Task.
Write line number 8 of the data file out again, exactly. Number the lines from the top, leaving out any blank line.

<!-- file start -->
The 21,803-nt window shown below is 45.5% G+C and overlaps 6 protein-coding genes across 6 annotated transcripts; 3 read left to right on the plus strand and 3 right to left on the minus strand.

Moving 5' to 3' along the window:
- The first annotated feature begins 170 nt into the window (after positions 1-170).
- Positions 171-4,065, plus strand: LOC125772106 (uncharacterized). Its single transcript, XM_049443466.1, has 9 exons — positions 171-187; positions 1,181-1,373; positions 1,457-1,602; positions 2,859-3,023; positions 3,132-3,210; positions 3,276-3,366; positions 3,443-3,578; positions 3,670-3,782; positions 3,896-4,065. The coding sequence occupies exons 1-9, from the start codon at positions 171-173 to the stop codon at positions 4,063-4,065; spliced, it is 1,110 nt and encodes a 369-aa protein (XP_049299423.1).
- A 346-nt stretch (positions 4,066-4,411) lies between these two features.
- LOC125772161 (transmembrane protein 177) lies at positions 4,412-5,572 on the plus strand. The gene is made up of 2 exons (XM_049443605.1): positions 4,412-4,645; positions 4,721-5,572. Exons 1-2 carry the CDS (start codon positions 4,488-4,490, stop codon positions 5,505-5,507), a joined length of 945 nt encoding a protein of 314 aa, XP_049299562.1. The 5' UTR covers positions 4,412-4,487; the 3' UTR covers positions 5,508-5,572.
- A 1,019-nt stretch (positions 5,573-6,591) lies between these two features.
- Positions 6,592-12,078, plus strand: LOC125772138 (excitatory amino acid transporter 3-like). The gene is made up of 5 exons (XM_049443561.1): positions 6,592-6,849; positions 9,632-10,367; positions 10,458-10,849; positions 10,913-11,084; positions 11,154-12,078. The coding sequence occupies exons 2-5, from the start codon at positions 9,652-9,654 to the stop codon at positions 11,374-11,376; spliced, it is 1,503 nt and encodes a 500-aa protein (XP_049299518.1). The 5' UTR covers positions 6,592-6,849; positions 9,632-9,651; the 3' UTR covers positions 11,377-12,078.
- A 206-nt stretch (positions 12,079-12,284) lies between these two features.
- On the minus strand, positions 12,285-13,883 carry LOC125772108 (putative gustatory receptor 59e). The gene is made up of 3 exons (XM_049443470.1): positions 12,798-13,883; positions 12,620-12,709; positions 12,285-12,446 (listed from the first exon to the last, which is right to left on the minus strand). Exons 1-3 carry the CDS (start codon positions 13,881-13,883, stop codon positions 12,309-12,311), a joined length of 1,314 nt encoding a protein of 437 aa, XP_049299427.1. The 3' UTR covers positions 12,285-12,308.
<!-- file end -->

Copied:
- Positions 6,592-12,078, plus strand: LOC125772138 (excitatory amino acid transporter 3-like). The gene is made up of 5 exons (XM_049443561.1): positions 6,592-6,849; positions 9,632-10,367; positions 10,458-10,849; positions 10,913-11,084; positions 11,154-12,078. The coding sequence occupies exons 2-5, from the start codon at positions 9,652-9,654 to the stop codon at positions 11,374-11,376; spliced, it is 1,503 nt and encodes a 500-aa protein (XP_049299518.1). The 5' UTR covers positions 6,592-6,849; positions 9,632-9,651; the 3' UTR covers positions 11,377-12,078.